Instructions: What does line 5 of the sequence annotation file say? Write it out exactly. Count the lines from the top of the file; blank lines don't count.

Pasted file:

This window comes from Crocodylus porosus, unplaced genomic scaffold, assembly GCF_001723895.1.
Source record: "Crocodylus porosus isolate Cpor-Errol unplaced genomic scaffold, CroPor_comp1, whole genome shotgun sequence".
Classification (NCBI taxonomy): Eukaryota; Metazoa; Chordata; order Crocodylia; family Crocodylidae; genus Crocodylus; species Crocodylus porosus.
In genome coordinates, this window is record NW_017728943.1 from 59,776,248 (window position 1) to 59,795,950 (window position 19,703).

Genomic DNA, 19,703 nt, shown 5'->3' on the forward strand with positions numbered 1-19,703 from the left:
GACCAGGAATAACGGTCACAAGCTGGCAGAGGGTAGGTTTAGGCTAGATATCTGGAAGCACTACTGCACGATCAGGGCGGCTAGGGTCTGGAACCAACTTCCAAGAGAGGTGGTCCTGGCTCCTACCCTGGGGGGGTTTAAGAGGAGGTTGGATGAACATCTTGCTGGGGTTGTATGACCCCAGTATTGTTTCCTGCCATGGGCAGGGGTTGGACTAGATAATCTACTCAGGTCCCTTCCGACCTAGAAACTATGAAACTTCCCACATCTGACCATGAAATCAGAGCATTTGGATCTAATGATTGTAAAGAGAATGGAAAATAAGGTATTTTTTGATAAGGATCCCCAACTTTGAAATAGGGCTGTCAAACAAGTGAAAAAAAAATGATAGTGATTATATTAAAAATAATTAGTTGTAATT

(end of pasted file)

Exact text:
Genomic DNA, 19,703 nt, shown 5'->3' on the forward strand with positions numbered 1-19,703 from the left: